Civil Rights leader and Rutland native was nation’s first black college president
By Victoria Gaither
The sculpture honoring Rutland native and leading abolitionist Martin Henry Freeman will be formally dedicated May 13 at noon in the Center Street Marketplace – 195 years after his birth.
The Martin Henry Freeman sculpture took its place on the Rutland Sculpture Trail and Vermont African American Heritage Trail on Nov. 20, 2020. But the coronavirus sidelined an official dedication ceremony until now when organizers invite the public to pay a proper tribute to Freeman. The event and all those attending are required to follow state Covid-19 protocols.
Steve Costello, vice president of Green Mountain Power and one of the organizers, said, “I am so excited to finally be able to gather with the artists, funders, and some descendants of Martin Henry Freeman to celebrate his contributions to mankind. He was largely forgotten in Rutland, but more than ever, we should remember people like him and the sacrifices they made and leadership they provided.”
The Freeman sculpture was designed by Mark Burnett of Leominster, Massachusetts, and carved by Don Ramey of West Rutland. The sculpture features an oversized bust of Freeman atop three huge books and a rectangular base. Based on the only known photograph of Freeman, Burnett created a powerful but welcoming expression, executed in Danby White marble donated by Vermont Quarries.
Daniel Smith of Burlington, Vermont, stopped to look at Freeman; he said, “I see pride and power in his face.” Smith had been snowboarding at Killington Ski Resort and stopped off in Rutland with his kids to see the sculpture and walk around.
Costello said, “I hope the sculpture gives people pause as they think about their own lives, and how we all must work to improve our community and the lives of our friends and neighbors, for the benefit of everyone.”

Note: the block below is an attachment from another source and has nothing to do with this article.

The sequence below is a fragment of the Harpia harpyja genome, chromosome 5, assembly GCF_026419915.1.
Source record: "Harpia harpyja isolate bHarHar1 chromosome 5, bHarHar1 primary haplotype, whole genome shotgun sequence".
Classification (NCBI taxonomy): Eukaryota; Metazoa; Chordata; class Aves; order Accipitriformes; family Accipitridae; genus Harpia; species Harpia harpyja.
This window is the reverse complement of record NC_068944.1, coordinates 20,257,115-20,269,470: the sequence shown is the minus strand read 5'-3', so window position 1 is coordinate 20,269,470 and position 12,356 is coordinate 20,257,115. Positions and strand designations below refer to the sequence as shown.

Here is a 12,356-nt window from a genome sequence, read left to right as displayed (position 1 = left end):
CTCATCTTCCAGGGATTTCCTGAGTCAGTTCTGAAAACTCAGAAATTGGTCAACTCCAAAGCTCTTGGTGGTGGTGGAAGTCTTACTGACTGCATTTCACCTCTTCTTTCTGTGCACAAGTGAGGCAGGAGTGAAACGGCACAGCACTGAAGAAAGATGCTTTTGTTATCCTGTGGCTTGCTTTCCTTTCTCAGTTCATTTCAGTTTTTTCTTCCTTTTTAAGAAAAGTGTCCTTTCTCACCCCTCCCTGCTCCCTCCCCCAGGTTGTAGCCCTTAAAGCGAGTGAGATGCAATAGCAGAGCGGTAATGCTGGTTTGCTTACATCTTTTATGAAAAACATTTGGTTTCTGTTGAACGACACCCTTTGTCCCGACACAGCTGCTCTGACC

Kaifa Dennis, a descendant of Freeman who lives in the Washington, D.C. area, said, “We are very excited about the formal dedication and look forward to the family’s representatives meeting the people of Rutland, especially all of the officials, organizations, and individuals who contributed to the realization of this sculpture honoring our ancestor.”
Dennis also hinted at a Martin Henry Freeman scholarship for Rutland students; he explained, “I’m in charge of this project. It’s just a natural extension since he was an educator.”
More details on the scholarship will come in fall, he said.
Freeman was born in 1826 and lived on North Main Street. Most records say he was born May 11, but various sources also say he was born in February or September. He attended Middlebury College, graduating in 1849 as salutatorian. He became a stalwart abolitionist and advocate for the education of Black Americans.
The grandson of a slave who earned his freedom by fighting in the Revolutionary War, Freeman became president of the Allegheny Institute, later known as Avery College, in Pennsylvania. Despite his professional success, Freeman grew disillusioned by Civil War-era America, and was convinced that Black men and women would never be treated as equals in this country.
He became a leading advocate for former slaves to return to Africa for a greater chance at self-determination, and he emigrated to Africa, where he became a professor, and later president, at Liberia College until his death in 1889.
The Freeman sculpture is the eighth artwork added to the Rutland Sculpture Trail. The sculpture was funded by the Wakefield family, Jennifer and Fred Bagley, and Donald Billings and Sara Pratt, and is located in the Center Street Marketplace, directly opposite City Hall.
The Rutland Sculpture Trail is a collaboration of the Carving Studio & Sculpture Center, Green Mountain Power, MKF Properties, and Vermont Quarries to create art and beautify downtown, generate community pride, and honor local and regional history.